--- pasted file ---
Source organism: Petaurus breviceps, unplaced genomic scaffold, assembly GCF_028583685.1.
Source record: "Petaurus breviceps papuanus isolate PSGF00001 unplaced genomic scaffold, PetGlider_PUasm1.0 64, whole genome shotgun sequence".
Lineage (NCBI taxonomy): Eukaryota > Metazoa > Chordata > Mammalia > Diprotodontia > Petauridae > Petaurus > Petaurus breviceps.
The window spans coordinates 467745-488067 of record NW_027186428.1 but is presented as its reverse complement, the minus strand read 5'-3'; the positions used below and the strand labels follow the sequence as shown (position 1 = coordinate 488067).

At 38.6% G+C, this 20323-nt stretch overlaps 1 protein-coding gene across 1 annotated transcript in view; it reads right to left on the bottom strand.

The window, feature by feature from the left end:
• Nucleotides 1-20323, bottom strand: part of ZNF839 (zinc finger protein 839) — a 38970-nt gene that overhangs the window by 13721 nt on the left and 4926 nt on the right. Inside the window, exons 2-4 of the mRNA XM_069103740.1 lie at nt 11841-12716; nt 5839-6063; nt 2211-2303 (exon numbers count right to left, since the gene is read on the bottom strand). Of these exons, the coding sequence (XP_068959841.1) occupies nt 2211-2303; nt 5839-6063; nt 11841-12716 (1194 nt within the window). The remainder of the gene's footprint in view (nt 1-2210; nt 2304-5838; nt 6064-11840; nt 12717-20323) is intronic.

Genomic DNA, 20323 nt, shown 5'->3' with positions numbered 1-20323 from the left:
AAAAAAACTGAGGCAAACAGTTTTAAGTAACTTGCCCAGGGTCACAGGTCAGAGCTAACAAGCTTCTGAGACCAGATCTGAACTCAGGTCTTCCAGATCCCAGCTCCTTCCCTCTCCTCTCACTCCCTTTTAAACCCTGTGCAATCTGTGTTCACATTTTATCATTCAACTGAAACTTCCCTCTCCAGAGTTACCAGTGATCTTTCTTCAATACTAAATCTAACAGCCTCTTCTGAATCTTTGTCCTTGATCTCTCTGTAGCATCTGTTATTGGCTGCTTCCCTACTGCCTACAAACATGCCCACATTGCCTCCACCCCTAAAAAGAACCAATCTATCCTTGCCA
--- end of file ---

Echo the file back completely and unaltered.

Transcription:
Source organism: Petaurus breviceps, unplaced genomic scaffold, assembly GCF_028583685.1.
Source record: "Petaurus breviceps papuanus isolate PSGF00001 unplaced genomic scaffold, PetGlider_PUasm1.0 64, whole genome shotgun sequence".
Lineage (NCBI taxonomy): Eukaryota > Metazoa > Chordata > Mammalia > Diprotodontia > Petauridae > Petaurus > Petaurus breviceps.
The window spans coordinates 467745-488067 of record NW_027186428.1 but is presented as its reverse complement, the minus strand read 5'-3'; the positions used below and the strand labels follow the sequence as shown (position 1 = coordinate 488067).

At 38.6% G+C, this 20323-nt stretch overlaps 1 protein-coding gene across 1 annotated transcript in view; it reads right to left on the bottom strand.

The window, feature by feature from the left end:
• Nucleotides 1-20323, bottom strand: part of ZNF839 (zinc finger protein 839) — a 38970-nt gene that overhangs the window by 13721 nt on the left and 4926 nt on the right. Inside the window, exons 2-4 of the mRNA XM_069103740.1 lie at nt 11841-12716; nt 5839-6063; nt 2211-2303 (exon numbers count right to left, since the gene is read on the bottom strand). Of these exons, the coding sequence (XP_068959841.1) occupies nt 2211-2303; nt 5839-6063; nt 11841-12716 (1194 nt within the window). The remainder of the gene's footprint in view (nt 1-2210; nt 2304-5838; nt 6064-11840; nt 12717-20323) is intronic.

Genomic DNA, 20323 nt, shown 5'->3' with positions numbered 1-20323 from the left:
AAAAAAACTGAGGCAAACAGTTTTAAGTAACTTGCCCAGGGTCACAGGTCAGAGCTAACAAGCTTCTGAGACCAGATCTGAACTCAGGTCTTCCAGATCCCAGCTCCTTCCCTCTCCTCTCACTCCCTTTTAAACCCTGTGCAATCTGTGTTCACATTTTATCATTCAACTGAAACTTCCCTCTCCAGAGTTACCAGTGATCTTTCTTCAATACTAAATCTAACAGCCTCTTCTGAATCTTTGTCCTTGATCTCTCTGTAGCATCTGTTATTGGCTGCTTCCCTACTGCCTACAAACATGCCCACATTGCCTCCACCCCTAAAAAGAACCAATCTATCCTTGCCA